The Truth About Lies
Laszlo Ratesic is a nineteen-year veteran of the Speculative Service. He lives in the Golden State, the only place left in what was once America. Laszlo's job is to bring the worst criminals to justice, those who tell lies. In his new novel, Ben Winters creates a world which might sound Eden-esque in our era of misinformation.
It's getting more difficult to distinguish real from fake news, AI-assisted technology allows a bad actor to splice celebrity heads onto the faces of actors in a pornographic video, and major news organizations need to keep track of how often America's president lies.
Yet, we should be careful what we wish for. Philosophers like Derrida have long questioned the nature of truth; can there be one truth? If so, whose truth is it?
While few of us want to return to the pre-internet days when everyone got their news from Walter Cronkite, we need to understand how to recognize when information is false and how it is spread. It's too easy to blame ignorance or a willful repudiation of the truth for the spread of misinformation. It's a lot more about who we trust.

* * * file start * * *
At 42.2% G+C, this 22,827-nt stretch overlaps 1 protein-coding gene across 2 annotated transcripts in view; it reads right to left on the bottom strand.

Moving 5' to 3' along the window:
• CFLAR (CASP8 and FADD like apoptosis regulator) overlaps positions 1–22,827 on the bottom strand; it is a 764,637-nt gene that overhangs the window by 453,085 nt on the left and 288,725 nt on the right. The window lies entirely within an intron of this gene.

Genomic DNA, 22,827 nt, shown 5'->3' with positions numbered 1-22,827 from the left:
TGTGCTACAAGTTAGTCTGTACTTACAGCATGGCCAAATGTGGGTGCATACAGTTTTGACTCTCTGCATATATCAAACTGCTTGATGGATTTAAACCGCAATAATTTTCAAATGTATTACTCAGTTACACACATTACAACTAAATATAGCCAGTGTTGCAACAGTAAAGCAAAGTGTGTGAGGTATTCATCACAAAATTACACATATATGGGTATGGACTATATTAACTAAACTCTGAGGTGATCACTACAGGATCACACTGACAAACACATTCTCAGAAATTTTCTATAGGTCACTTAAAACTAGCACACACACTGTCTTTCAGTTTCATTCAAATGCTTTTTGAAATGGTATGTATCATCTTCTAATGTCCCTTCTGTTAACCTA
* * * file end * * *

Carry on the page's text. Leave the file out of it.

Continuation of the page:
For those who fear a Golden State could be our future, there's hope on the horizon if we're willing to pay attention.
- Ben Winters - Author of ten novels including Underground Airlines, the award-winning Last Policeman trilogy, and most recently Golden State: A Novel
- James Owen Weatherall - Professor of Logic and Philosophy of Science at the University of California, Irvine and the author of three books. His most recent is The Misinformation Age: How False Beliefs Spread, co-authored with Cailin O’Connor
- Aviv Ovadya - Founder of the Thoughtful Technology Project, set to launch soon, and a non-resident fellow at the German Marshall Fund’s Alliance for Securing Democrac (@metaviv)
Colin McEnroe and Jonathan McNicol contributed to this show